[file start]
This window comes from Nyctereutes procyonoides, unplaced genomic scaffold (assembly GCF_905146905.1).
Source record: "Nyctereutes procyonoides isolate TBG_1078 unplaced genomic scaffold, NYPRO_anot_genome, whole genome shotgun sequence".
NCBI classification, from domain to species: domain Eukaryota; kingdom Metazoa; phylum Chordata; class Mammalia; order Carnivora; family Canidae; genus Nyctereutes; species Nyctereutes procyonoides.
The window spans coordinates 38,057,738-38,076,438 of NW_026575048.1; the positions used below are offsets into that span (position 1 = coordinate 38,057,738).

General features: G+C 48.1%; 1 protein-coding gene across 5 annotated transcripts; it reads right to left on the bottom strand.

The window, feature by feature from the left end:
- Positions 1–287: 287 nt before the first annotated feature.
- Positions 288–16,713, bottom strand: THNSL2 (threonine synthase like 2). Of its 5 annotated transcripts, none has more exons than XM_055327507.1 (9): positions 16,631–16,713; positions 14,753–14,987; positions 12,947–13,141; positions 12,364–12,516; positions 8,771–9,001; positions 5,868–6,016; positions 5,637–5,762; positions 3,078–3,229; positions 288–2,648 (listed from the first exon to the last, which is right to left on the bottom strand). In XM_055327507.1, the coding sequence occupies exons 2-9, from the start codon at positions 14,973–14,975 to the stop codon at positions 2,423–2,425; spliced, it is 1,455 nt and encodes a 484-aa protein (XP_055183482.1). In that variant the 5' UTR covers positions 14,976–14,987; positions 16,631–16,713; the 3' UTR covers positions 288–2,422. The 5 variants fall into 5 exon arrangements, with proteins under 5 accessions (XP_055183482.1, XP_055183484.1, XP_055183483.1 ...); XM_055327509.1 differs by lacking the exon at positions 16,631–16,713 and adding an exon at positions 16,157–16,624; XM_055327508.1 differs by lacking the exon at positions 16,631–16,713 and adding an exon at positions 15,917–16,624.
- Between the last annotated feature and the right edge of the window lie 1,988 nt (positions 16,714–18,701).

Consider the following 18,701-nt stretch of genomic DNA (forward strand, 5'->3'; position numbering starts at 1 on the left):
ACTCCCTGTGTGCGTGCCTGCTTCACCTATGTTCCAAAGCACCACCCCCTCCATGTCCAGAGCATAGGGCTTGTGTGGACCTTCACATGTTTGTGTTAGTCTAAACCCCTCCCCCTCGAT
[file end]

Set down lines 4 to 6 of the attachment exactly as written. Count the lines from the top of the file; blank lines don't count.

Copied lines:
The window spans coordinates 38,057,738-38,076,438 of NW_026575048.1; the positions used below are offsets into that span (position 1 = coordinate 38,057,738).

General features: G+C 48.1%; 1 protein-coding gene across 5 annotated transcripts; it reads right to left on the bottom strand.

The window, feature by feature from the left end: